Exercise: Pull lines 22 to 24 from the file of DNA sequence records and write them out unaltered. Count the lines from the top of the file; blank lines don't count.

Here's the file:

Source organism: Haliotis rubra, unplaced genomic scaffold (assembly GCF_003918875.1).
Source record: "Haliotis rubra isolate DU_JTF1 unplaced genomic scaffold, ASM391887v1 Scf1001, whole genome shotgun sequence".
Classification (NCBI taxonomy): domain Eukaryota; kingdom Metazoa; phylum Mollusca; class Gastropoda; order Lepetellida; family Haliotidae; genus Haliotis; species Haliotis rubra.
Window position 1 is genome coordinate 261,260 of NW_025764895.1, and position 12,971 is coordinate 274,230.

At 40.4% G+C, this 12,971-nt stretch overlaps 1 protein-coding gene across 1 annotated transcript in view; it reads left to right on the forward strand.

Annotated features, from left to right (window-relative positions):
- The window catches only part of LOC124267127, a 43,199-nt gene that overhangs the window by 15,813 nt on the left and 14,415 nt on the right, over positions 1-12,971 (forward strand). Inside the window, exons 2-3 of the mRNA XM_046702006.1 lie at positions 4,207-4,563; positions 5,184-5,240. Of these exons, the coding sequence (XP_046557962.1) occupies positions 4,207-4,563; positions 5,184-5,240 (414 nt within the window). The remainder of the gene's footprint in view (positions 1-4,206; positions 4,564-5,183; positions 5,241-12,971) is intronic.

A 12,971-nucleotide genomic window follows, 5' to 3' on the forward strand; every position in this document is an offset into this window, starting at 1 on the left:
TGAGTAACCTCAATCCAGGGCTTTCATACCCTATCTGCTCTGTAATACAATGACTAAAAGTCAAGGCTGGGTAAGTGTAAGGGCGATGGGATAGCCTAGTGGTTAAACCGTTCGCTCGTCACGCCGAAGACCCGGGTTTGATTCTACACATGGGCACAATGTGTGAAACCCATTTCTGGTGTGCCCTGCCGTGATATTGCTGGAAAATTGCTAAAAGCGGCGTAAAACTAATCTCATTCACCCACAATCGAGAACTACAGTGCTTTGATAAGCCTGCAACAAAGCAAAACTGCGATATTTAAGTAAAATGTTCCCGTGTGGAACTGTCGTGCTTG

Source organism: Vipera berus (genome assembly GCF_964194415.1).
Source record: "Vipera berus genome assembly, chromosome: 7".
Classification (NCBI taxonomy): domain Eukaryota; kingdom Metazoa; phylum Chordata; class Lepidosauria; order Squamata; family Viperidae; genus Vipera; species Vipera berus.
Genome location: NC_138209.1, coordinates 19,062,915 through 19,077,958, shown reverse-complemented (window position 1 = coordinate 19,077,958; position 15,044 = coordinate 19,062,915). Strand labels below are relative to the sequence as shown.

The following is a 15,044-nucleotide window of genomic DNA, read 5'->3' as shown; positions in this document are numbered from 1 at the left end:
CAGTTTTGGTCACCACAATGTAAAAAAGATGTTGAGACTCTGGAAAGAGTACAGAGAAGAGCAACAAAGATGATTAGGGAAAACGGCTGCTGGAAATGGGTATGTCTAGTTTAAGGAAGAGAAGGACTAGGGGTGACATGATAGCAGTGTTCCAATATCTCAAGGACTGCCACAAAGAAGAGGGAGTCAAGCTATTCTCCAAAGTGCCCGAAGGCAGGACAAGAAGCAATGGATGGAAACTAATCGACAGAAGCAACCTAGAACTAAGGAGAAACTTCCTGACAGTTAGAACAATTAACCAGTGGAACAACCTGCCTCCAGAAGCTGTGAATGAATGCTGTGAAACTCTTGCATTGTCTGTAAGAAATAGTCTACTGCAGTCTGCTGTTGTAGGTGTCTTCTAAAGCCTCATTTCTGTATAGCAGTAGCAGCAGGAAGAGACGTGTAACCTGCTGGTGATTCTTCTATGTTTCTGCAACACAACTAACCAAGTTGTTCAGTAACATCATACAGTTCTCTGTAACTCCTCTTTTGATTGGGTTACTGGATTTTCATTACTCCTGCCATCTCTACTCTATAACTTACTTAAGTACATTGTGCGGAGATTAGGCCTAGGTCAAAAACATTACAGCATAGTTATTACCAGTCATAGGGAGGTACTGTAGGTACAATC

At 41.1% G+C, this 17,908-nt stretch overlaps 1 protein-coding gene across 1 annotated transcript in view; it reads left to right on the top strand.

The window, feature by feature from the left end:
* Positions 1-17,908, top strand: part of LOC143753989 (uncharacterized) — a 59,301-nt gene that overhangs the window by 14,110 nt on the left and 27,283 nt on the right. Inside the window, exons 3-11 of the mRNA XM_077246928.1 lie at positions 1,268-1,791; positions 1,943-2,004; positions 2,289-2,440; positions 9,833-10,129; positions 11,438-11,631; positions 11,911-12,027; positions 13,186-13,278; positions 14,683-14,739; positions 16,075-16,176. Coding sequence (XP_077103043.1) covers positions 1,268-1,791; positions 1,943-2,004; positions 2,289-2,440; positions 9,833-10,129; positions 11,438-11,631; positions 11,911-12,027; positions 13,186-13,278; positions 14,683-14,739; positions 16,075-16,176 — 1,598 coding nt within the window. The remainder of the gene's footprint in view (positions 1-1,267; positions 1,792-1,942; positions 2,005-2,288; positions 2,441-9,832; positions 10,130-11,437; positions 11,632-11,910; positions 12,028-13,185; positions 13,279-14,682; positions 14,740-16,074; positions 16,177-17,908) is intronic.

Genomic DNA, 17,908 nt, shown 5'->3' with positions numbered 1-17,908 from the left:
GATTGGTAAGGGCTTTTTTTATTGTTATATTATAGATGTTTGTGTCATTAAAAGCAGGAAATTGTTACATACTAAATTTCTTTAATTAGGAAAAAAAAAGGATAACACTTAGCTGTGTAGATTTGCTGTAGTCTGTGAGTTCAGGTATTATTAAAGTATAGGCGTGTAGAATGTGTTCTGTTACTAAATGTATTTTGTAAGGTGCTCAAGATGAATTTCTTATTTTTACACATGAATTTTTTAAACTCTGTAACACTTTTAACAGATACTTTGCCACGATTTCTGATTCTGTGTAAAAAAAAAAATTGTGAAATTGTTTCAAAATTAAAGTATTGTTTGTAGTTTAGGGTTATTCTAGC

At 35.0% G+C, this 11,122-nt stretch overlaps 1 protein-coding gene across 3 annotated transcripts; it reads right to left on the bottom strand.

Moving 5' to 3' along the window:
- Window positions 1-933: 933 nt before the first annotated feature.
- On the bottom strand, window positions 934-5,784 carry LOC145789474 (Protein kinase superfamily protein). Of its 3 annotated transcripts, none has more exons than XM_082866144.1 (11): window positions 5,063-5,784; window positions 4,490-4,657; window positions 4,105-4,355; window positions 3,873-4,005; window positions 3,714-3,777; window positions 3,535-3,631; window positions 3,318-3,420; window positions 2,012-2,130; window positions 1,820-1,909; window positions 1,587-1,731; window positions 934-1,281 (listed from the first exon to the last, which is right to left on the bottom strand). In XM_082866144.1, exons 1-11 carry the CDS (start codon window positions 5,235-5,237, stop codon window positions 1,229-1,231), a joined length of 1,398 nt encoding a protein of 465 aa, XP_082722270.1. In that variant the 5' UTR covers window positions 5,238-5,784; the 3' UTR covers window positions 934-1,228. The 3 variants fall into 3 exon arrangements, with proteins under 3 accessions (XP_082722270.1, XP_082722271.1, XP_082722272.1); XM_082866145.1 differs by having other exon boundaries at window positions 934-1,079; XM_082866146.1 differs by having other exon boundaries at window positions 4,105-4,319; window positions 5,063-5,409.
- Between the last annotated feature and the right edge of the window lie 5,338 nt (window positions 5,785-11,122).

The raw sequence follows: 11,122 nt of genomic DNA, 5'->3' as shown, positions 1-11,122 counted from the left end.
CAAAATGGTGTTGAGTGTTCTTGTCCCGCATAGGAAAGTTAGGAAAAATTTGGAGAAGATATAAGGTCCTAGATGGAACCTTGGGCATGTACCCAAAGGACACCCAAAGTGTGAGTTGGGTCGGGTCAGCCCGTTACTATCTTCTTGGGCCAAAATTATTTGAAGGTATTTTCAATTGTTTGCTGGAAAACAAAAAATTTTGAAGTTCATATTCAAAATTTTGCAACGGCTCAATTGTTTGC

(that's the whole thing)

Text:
Moving 5' to 3' along the window:
- Window positions 1-933: 933 nt before the first annotated feature.
- On the bottom strand, window positions 934-5,784 carry LOC145789474 (Protein kinase superfamily protein). Of its 3 annotated transcripts, none has more exons than XM_082866144.1 (11): window positions 5,063-5,784; window positions 4,490-4,657; window positions 4,105-4,355; window positions 3,873-4,005; window positions 3,714-3,777; window positions 3,535-3,631; window positions 3,318-3,420; window positions 2,012-2,130; window positions 1,820-1,909; window positions 1,587-1,731; window positions 934-1,281 (listed from the first exon to the last, which is right to left on the bottom strand). In XM_082866144.1, exons 1-11 carry the CDS (start codon window positions 5,235-5,237, stop codon window positions 1,229-1,231), a joined length of 1,398 nt encoding a protein of 465 aa, XP_082722270.1. In that variant the 5' UTR covers window positions 5,238-5,784; the 3' UTR covers window positions 934-1,228. The 3 variants fall into 3 exon arrangements, with proteins under 3 accessions (XP_082722270.1, XP_082722271.1, XP_082722272.1); XM_082866145.1 differs by having other exon boundaries at window positions 934-1,079; XM_082866146.1 differs by having other exon boundaries at window positions 4,105-4,319; window positions 5,063-5,409.